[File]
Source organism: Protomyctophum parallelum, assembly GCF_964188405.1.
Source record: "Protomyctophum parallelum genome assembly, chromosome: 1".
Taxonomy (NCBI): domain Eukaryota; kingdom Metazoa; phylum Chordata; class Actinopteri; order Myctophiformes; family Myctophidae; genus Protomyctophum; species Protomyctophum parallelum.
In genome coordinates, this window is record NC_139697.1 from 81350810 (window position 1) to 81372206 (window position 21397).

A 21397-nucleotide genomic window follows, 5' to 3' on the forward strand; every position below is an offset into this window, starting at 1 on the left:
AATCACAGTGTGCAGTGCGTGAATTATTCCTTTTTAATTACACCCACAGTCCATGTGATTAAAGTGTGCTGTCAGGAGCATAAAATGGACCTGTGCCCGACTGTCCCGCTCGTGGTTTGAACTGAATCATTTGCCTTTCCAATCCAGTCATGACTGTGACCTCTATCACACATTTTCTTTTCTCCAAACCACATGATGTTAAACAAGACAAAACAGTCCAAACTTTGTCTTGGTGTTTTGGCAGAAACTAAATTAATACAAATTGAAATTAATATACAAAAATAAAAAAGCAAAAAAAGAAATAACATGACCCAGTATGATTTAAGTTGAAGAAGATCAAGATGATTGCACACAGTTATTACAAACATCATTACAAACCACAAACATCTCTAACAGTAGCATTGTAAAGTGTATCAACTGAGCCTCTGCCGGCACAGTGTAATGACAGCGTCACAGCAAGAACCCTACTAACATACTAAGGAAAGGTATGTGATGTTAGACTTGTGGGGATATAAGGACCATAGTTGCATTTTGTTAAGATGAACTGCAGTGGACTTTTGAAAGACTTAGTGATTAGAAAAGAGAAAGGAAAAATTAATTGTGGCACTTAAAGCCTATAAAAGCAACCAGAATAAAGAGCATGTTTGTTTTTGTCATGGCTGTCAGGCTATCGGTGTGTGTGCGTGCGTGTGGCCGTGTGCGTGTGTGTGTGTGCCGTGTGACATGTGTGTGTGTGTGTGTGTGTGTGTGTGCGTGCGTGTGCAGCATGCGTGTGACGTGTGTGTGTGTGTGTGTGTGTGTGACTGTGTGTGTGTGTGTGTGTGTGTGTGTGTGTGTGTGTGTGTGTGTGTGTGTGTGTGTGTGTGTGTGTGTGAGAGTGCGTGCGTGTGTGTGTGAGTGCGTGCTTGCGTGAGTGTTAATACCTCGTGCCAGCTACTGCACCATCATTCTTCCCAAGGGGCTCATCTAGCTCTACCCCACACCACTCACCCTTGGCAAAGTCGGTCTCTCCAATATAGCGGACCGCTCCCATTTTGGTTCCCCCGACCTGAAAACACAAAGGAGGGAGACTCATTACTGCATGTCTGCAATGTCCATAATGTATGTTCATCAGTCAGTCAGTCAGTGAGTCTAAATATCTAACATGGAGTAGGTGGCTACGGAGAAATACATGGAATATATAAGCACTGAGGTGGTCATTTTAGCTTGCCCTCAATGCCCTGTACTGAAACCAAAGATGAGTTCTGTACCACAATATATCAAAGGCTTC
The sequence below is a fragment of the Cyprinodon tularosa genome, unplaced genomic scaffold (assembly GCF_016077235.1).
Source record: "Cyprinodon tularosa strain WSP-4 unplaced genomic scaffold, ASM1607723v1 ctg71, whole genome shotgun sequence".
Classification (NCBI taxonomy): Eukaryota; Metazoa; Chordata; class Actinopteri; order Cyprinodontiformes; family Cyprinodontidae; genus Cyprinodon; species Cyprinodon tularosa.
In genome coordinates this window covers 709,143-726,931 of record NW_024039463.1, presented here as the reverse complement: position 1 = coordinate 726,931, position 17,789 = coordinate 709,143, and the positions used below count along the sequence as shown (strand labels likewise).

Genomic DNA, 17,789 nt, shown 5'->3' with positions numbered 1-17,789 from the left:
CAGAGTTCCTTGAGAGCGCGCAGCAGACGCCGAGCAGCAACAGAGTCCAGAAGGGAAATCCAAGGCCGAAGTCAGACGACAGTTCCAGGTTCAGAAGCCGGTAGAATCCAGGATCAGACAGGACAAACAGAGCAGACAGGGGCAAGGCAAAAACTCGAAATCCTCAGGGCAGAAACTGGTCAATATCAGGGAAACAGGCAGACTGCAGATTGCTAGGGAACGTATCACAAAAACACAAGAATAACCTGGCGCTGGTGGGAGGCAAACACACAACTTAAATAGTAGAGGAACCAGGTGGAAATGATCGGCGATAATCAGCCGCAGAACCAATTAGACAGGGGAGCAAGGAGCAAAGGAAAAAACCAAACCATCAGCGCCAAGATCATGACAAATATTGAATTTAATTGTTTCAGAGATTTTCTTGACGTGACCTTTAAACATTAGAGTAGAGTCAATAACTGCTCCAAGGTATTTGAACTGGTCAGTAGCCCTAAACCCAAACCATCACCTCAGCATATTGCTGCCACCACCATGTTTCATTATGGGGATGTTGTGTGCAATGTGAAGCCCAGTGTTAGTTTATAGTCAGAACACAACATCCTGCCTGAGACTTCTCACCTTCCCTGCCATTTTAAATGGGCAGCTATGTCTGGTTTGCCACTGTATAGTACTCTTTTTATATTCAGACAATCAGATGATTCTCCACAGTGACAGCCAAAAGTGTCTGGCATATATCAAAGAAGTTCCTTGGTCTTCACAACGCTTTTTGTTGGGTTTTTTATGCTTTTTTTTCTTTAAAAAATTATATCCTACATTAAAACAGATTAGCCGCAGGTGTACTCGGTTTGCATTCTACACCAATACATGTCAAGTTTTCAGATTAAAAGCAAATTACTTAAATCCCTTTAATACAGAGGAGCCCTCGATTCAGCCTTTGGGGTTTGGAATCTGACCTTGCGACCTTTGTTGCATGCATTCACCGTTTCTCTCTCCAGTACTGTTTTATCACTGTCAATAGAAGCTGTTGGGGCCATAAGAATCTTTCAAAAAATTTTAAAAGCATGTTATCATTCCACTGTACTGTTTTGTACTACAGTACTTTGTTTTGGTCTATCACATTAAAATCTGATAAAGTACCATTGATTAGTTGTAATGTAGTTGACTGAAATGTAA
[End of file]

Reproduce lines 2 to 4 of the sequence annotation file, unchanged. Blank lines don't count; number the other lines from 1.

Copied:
Source record: "Protomyctophum parallelum genome assembly, chromosome: 1".
Taxonomy (NCBI): domain Eukaryota; kingdom Metazoa; phylum Chordata; class Actinopteri; order Myctophiformes; family Myctophidae; genus Protomyctophum; species Protomyctophum parallelum.
In genome coordinates, this window is record NC_139697.1 from 81350810 (window position 1) to 81372206 (window position 21397).